While the jury is still out on whether diamond necklaces and taffeta tutus make our pets feel better, there is no denying that grooming, specially formulated foods and socialising go a long way to making a companion animal feel secure, happier and healthier. Many owners here pamper their pets because they're rescued from the streets and they want to make up for their past hardships.

Elspeth Moore, manager at Dubai's Urban Tails resort, billed as the city's first seven-star boarding for pets, says, "Many of the cats and dogs that come to stay with us have been rescued by their owners from the streets of the UAE. In fact much of our daily routine is to ensure that we support the owners' work in helping their pets to trust and interact with humans again. I remember nervous, anxious dogs arriving for the first time and leaving happy and confident."

Elspeth recalls the first time one of her regular doggy guests arrived - in a chauffeur-driven Rolls-Royce, no less. The owners have since left the UAE, but used to regularly drop their pet off for holidays at Urban Tails.

A home away from home

A year old now, Urban Tails ( also provides day care and boot camps. Located in Dubai Investment Park, it is the brainchild of Aideen O'Mara, who wanted to provide a stress-free environment for pets. Owners can check in their pets and rest assured that their furry friends are being looked after just as they would be at home.

The accommodation, like the guests, comes in various sizes: from Junior Suites for small breeds with a price tag of Dh115 a night, to exclusive Royal Suites with extra luxurious services and a ‘butler' on call for Dh395 per night. Owners can check in on their beloved pets via a webcam, from anywhere in the world.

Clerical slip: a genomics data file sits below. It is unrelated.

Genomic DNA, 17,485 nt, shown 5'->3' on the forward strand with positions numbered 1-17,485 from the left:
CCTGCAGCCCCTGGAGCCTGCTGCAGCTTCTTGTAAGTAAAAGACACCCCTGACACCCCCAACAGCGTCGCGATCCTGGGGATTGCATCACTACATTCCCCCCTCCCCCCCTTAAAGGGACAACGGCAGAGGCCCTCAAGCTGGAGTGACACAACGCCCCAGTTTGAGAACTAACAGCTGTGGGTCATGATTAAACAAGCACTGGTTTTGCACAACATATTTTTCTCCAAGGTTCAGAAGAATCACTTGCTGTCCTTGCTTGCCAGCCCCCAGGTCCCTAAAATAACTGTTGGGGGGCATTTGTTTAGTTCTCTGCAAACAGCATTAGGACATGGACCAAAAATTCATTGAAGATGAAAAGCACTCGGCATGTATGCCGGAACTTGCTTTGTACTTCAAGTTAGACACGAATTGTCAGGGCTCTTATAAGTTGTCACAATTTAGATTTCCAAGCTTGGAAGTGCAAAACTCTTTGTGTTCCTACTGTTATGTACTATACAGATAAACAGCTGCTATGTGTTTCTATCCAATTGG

When it comes to caring for people's pets, no request is too strange or unusual. "We have a feline guest who only drinks water out of the tap, so she must be carried several times a day out of the protected environs of the cattery to a bathroom, where she can have her drink," says Elspeth. "And we have another cat who only drinks out of a pint glass. Then we have pets who are only on raw food diets.

"I don't think any request is over the top when it comes to a pet, because to most people, pets are like their children. If your child went to a private school or on a skiing holiday, is that over the top?"

Before their stay, a detailed questionnaire about their animal's diet, behaviour and pedigree is filled in online. And once they arrive, pets can enjoy daily grooming sessions, play with other ‘guests', lounge by the pool and have plenty of cuddles. Even the muzak at this resort is specially composed tunes designed to reduce the pet's stress.

Feline facilities include ‘en-suite' condos and a Kitty Jungle for cats to explore and climb when out of their condos. If they are bored, they can curl up and sleep in the comfy armchair. Fully air conditioned and specially designed to cut down noise levels and minimise stress, all the facilities and suites are spanking clean.

Another business that caters to Dubai's stylish pooches is Dogwalk. Gui Palanque, managing partner, says, "Dogwalk is a five-star all-in-one dog centre, gathering in the same place all the services a dog owner can look for. We provide the convenience and personal attention the Dubai population is used to having all around, now extended to their pets. Think about a concierge service for the dog owner, that's us!"